Imagine being able to see your doctor and instead of receiving a single treatment, you will receive a medication specifically tailored to your symptoms.
A team of engineers from McMaster University has found a way to use 3D printing technology to create artificial tumors to help researchers test new drugs and treatments, which could lead to personalized medicine.
Currently, for researchers to study human health, tests are very expensive and time consuming.
Disease research is usually done in the laboratory, for example by creating a single layer of human or animal cells (2D models) to test drugs and their impact on human cells. Alternatively, animal models are used to study the progression of the disease.
If realistic 3-D cell groups, with multiple layers of cells, can be produced to better mimic conditions inside the body, this can eliminate the use of animals during testing.
Led by Ishwar K. Puri, a professor of mechanical engineering and biomedical engineering, McMaster's team has come up with a new method using magnets to quickly print clusters of 3D cells.
To do this, the McMaster team used the magnetic properties of different materials, including cells. Some materials are strongly attracted or sensitive to magnets. Materials with higher magnetic susceptibility will feel a stronger attraction for a magnet and will move towards it. The weakly attracted material with lower susceptibility is moved to the lower magnetic field regions that move away from the magnet.
By designing magnetic fields and magnets carefully arranged, it is possible to use the magnetic susceptibility differences of two materials to focus one in a volume.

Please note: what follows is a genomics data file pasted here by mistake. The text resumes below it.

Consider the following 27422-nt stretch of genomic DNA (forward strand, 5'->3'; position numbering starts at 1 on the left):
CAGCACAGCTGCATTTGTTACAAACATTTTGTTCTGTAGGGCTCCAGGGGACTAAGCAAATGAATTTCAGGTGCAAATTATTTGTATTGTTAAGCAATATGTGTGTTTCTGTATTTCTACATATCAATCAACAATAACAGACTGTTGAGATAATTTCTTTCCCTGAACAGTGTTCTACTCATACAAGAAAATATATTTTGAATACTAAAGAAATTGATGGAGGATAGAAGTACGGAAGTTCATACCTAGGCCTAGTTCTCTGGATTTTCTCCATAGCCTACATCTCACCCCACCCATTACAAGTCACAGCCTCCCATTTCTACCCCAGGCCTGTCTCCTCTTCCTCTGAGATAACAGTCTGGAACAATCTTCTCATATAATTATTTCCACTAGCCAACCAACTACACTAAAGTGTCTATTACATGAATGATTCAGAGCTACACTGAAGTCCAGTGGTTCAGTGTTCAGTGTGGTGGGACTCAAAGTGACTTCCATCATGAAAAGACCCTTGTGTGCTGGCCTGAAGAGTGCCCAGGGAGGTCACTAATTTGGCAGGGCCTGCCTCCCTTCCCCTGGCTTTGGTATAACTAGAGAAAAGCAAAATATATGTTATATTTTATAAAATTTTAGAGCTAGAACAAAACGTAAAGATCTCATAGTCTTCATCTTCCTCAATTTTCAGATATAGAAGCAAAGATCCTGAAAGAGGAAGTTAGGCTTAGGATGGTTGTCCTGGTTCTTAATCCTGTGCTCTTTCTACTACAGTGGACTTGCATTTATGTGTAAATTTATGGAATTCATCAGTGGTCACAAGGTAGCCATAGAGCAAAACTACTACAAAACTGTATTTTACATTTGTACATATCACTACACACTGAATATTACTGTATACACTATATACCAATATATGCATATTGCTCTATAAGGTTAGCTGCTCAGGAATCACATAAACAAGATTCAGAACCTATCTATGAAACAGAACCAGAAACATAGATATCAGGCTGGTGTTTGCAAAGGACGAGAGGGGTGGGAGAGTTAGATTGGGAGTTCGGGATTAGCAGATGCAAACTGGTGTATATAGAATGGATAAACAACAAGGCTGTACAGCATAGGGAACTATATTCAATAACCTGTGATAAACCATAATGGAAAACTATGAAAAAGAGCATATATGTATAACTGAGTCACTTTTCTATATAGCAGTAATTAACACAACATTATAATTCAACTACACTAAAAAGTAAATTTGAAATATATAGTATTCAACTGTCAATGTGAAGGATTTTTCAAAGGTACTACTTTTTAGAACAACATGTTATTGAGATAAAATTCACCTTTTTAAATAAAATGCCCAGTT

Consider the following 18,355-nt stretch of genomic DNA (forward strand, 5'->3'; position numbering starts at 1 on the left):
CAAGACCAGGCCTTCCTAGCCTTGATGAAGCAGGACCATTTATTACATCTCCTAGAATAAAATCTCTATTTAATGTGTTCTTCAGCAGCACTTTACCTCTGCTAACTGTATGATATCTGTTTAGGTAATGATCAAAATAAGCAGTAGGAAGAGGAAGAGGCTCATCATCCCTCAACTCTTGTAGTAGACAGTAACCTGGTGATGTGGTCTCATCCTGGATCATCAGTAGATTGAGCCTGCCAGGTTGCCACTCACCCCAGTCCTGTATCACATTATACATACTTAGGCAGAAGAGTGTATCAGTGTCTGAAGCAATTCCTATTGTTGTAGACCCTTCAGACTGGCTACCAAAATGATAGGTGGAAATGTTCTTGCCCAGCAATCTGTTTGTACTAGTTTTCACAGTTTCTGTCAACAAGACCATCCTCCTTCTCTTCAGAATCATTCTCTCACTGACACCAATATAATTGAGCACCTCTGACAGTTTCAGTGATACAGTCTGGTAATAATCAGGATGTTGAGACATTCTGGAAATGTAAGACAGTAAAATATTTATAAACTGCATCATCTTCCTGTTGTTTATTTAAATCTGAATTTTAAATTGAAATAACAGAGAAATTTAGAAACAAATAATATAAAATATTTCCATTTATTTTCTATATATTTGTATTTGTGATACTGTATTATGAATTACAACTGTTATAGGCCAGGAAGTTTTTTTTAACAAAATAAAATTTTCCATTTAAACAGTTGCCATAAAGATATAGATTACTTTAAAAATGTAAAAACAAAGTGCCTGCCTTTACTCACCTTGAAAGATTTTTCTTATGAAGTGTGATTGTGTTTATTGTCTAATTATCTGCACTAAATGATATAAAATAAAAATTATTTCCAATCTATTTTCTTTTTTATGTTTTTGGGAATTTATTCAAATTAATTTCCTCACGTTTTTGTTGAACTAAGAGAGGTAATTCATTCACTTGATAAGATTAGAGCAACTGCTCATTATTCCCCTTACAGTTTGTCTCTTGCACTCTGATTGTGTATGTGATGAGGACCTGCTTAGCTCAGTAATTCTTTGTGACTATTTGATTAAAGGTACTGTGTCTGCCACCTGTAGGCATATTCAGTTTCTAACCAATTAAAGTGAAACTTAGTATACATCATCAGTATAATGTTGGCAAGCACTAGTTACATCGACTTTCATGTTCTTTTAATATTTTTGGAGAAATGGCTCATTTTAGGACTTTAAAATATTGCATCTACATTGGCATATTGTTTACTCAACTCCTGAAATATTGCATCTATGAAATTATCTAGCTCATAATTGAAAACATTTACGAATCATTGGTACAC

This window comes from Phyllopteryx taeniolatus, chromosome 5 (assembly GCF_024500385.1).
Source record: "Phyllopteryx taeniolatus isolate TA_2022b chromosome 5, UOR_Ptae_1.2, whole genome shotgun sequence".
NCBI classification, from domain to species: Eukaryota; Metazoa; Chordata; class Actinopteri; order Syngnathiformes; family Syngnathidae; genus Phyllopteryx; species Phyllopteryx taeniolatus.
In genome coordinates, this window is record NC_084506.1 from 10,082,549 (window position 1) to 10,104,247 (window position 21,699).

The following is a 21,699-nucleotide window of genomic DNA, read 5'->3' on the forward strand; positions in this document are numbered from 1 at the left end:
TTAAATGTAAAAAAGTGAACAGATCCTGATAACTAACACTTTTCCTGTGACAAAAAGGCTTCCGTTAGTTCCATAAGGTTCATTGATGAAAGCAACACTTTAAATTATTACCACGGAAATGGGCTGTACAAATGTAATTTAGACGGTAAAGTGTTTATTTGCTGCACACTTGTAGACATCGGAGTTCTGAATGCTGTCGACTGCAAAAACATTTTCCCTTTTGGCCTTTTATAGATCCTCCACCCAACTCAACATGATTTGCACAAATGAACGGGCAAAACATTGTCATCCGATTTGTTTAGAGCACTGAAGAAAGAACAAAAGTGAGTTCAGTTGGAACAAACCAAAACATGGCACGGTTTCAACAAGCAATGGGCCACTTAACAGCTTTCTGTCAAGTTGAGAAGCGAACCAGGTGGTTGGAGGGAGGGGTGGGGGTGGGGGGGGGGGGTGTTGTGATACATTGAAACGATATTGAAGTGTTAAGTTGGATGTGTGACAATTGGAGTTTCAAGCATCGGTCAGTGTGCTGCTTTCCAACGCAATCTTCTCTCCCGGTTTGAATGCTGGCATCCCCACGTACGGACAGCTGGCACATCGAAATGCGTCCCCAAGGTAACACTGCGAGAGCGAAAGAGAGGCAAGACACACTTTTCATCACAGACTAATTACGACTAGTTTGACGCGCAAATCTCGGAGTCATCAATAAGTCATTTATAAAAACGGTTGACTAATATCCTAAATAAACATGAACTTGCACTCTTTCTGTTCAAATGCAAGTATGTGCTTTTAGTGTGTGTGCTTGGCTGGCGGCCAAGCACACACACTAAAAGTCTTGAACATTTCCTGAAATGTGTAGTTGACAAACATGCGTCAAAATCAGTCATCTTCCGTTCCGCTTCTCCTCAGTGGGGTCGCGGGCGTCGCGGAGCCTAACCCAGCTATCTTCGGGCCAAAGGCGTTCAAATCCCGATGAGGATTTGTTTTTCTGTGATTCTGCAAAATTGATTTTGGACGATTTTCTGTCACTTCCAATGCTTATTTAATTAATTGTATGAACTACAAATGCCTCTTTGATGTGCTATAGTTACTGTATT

The team formulated bio-bonds by suspending breast cancer cells in a cell culture medium containing the hydrated magnetic salt, Gd-DTPA. Like most cells, breast cancer cells are much less attracted to magnets than Gd-DTPA, an FDA-approved, human-directed MRI contrast agent. Therefore, when a magnetic field is applied, the salt hydrate moves to the magnets, moving the cells to a predetermined area of minimum magnetic field strength. This sows the formation of a group of 3-D cells.
Using this method, the team printed 3D cancer tumors in less than six hours. Tests have been performed to confirm that salt hydrate is not toxic to cells. They are now working on more complex bio-links to print clusters of cells that better mimic human tissue.
In the future, tumors containing cancerous cells could be rapidly created through 3D printing, and the reactions of these artificial tumors to rapidly tested drugs, with a multitude of experiments conducted simultaneously. The printing of human-like cell groups also offers a future path for 3D printing of multiple tissues and organs.
Their study titled "Rapid Magnetic 3D Printing of Cell Structures with MCF-7 Inks" was published in the February 4 issue of Research, a scientific partner newspaper.
"We have developed an engineering solution to overcome current biological limitations and it has the potential to accelerate tissue engineering technology and regenerative medicine," said Sarah Mishriki, Ph.D. candidate for the School of Biomedical Engineering and lead author. "The ability to quickly manipulate cells in a safe, controllable and contactless way allows us to create unique cell landscapes and microarchitectures in human tissue without using scaffolding."
"This magnetic method of producing 3D cell clusters brings us closer to the rapid and cost-effective creation of more complex models of biological tissue, accelerating discovery in academic labs and technological solutions for the industry," said Rakesh Sahu , research associate.
A new printing technique using cells and molecules to recreate biological structures
S. Mishriki et al. Rapid Magnetic 3D Printing of Cellular Structures with MCF-7 Cell Inks, Research (2019). DOI: 10.1155 / 2019/9854593
Fast magnetic 3D printing of human cells (2019, March 25)
recovered on March 26, 2019
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